Saturday, November 24, 2012

Jane Austen's Emma: Emma's Character

Emma's Character (K.K):

One of the most important things that make Austen's novel, Emma, stands out as one of the most famous English classics is its characterization, especially the way she drew the character of Emma, the heroine. She made Emma a perfect round character, showing her advantages and disadvantages. In other words, Austen made a blend of good and bad traits and embodied them in Emma's character to make a balanced real-life character.

Emma appears from the very beginning of the novel to be kind, charming, clever, rich and highly-connected which are all good features. Her kindness and charity appears in her relationship with her relations  friends and acquaintances, especially her father and Harriet. She surrounds her father with love and care to make him forget that he misses Isabella and Miss Taylor. She is a also kind that she helps her to get into a better society and to be married well. She makes her friend and introduces her to her acquaintances and treats her with the utmost respect and civility although Harriet is much her inferior. In addition to all that, she helps a poor sick family near Hartfield. Emma is also known to be rich and highly-connected which appears as a fact in the first paragraph of the novel. Finally, Emma is also clever and charming. That is why Mr Elton describes her in his charade to have a "ready wit" and a "soft eye". Moreover, Mr Knightley confesses it to Mr Weston saying that he cannot find any fault with Emma's person, considering that she is handsome and witty. However, loneliness and intellectual solitude give a new dimension to Emma's character.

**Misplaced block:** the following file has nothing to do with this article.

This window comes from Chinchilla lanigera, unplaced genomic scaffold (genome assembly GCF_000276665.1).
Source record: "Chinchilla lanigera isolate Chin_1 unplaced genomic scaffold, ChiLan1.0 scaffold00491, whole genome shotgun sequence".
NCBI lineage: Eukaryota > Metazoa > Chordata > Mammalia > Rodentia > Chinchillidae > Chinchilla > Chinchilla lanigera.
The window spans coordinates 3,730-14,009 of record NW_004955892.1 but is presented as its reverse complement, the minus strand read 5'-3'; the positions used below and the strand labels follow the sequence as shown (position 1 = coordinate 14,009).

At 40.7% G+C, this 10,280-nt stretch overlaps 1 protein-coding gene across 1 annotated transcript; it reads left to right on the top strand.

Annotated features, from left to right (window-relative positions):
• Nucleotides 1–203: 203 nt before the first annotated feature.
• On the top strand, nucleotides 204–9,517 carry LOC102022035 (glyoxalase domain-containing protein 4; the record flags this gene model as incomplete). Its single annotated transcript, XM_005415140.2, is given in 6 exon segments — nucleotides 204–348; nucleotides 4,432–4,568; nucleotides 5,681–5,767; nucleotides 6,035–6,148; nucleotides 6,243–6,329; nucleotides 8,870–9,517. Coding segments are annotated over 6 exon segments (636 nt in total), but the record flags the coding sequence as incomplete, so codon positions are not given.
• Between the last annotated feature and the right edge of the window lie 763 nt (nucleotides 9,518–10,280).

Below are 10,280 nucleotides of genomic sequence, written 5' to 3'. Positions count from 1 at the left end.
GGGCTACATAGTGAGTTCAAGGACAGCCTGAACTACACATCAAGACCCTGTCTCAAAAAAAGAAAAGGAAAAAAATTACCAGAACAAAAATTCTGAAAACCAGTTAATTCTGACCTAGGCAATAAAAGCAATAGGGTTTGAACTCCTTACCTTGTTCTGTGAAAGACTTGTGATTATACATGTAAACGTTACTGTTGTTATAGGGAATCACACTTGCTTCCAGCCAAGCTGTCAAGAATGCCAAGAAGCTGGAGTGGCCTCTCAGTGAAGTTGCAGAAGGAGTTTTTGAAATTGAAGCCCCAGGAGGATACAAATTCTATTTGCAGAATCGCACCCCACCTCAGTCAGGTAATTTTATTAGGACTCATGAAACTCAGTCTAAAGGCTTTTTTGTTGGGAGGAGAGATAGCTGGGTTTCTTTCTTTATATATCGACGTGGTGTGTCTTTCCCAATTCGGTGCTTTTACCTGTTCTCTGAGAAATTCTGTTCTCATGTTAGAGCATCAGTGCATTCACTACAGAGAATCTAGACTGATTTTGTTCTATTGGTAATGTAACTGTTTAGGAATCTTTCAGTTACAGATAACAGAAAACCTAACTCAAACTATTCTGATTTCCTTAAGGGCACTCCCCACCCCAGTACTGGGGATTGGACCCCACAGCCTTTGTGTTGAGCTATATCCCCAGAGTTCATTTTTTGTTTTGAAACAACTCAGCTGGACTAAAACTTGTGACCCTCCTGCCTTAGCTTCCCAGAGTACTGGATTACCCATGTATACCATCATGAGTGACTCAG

Emma shows her defects when she feels lonely after Miss Taylor's marriage; among these defects are her snobbery, her domineering personality and her self-conceit. Emma appears to be a snob from the very beginning of the novel when the narrator says, ironically, that she has a disposition to think a little too well of herself. She also thinks that every one needs her help, yet she needs no help. She has a domineering personality. For example, she controls Harriet and influences her to refuse Mr Mrtin's proposal of marriage and think of Mr Elton. Moreover, she does not care whether the match between Harriet and Mr Elton is suitable or not; however, she insists on this match. Emma is also highly self-conceited. That is clear when her fancy and imagination deceive her, thinking that Mr Elton loves Harriet when he takes her picture to be framed in London while he does that for Emma's sake.